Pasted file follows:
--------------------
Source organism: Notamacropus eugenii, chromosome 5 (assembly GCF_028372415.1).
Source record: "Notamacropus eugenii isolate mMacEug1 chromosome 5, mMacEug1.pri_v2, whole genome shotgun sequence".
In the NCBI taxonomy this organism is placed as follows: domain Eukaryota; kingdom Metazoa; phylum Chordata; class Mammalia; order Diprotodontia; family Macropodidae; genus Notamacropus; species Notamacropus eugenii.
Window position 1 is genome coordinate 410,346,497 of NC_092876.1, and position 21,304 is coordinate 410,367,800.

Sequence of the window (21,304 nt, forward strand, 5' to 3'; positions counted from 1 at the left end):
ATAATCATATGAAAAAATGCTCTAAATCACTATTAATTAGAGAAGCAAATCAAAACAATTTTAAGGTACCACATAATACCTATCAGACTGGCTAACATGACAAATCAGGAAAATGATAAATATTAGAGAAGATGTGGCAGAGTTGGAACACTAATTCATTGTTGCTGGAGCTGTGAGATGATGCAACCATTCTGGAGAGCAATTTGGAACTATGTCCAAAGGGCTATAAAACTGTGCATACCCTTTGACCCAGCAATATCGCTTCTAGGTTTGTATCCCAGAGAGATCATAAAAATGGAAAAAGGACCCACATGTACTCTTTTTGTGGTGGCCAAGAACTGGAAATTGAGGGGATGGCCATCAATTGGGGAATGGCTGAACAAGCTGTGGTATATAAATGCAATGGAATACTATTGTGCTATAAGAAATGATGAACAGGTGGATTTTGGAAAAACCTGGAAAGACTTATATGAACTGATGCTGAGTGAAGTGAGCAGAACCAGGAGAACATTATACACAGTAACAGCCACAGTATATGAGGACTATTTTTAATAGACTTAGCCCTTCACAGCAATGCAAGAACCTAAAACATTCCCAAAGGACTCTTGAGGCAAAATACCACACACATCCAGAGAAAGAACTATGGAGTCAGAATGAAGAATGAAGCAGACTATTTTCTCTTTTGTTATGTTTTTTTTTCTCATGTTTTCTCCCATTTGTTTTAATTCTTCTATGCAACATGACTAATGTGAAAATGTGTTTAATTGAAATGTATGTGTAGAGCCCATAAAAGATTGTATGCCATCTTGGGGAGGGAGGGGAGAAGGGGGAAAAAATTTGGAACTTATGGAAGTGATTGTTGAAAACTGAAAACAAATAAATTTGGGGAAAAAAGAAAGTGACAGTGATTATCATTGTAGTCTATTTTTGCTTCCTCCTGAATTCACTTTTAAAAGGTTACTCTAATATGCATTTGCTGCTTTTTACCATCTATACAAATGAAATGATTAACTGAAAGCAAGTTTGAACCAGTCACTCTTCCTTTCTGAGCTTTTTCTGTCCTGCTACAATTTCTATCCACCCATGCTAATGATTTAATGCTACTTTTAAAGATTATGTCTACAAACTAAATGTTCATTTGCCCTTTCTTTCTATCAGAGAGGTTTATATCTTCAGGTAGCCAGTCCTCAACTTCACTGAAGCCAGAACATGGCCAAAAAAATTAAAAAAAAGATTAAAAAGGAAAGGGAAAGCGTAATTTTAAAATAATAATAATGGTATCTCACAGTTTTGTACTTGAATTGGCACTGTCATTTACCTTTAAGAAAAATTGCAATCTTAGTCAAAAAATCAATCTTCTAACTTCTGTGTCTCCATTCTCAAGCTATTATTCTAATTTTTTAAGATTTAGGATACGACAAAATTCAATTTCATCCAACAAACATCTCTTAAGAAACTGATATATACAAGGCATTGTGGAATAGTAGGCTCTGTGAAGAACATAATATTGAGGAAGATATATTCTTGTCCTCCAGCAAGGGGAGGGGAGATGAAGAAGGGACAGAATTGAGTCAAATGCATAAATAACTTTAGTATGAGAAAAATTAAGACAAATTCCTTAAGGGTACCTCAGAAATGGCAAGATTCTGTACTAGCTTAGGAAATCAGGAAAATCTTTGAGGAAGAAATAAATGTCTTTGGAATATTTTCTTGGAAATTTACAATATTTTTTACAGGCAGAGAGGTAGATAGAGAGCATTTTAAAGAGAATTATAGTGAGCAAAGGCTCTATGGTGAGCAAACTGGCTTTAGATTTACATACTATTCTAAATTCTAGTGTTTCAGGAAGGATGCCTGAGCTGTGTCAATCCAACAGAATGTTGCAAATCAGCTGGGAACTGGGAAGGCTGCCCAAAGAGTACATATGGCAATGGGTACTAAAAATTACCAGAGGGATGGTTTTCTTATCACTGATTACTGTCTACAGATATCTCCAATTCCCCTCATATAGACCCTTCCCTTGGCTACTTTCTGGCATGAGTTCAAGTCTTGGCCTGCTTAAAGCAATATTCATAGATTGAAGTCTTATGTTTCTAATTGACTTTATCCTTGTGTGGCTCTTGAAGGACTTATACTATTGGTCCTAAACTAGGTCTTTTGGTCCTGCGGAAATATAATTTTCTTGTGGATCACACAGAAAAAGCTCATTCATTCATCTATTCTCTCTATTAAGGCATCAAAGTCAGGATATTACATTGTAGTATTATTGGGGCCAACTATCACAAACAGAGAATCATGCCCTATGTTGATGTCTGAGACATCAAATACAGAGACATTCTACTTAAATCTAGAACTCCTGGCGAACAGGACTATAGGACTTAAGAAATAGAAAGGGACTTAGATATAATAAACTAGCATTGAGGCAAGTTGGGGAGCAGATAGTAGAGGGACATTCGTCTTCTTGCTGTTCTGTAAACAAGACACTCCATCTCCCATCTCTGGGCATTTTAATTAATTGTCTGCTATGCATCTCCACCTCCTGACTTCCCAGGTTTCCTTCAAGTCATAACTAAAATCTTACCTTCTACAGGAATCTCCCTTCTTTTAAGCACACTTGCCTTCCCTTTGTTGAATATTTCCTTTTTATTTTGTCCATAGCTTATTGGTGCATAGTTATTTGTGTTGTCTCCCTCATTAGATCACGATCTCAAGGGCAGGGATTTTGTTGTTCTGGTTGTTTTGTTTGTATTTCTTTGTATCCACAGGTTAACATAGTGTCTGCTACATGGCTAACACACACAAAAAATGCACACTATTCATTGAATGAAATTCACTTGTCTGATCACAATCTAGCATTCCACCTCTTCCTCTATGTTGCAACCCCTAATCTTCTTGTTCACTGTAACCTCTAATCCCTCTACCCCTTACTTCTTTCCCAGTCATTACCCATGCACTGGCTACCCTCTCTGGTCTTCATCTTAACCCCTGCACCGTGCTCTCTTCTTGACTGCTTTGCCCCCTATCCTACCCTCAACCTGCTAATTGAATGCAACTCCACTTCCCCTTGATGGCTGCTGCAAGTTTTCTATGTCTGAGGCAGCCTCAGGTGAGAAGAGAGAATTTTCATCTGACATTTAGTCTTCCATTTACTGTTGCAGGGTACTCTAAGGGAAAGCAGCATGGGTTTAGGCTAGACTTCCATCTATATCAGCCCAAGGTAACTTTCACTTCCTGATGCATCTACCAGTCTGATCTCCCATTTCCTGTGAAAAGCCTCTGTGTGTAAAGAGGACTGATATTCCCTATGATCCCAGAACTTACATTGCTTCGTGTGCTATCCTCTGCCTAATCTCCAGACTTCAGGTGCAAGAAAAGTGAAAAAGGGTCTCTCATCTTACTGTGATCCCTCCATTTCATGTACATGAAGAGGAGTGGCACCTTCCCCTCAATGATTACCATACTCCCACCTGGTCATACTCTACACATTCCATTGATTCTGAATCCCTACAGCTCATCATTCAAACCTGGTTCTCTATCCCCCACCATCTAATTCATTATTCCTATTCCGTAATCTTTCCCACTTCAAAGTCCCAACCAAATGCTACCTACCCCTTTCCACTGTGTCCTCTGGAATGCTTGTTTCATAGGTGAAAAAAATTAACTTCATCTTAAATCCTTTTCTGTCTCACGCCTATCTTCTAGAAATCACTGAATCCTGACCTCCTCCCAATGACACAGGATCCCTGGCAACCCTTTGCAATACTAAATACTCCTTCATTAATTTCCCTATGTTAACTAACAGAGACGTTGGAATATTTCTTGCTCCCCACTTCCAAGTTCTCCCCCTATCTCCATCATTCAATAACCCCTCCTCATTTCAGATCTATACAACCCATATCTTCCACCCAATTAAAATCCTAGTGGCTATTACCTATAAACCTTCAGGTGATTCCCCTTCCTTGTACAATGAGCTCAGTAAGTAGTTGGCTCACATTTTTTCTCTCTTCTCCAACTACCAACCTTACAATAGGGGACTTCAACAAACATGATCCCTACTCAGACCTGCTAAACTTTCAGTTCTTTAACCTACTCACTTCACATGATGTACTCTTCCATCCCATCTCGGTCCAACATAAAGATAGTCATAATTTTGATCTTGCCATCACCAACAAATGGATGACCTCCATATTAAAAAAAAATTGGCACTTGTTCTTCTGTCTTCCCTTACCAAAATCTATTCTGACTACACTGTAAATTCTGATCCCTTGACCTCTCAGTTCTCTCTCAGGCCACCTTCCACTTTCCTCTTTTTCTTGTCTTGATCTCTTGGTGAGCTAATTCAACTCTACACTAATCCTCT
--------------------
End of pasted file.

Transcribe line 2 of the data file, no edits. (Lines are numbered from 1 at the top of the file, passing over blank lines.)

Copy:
Source record: "Notamacropus eugenii isolate mMacEug1 chromosome 5, mMacEug1.pri_v2, whole genome shotgun sequence".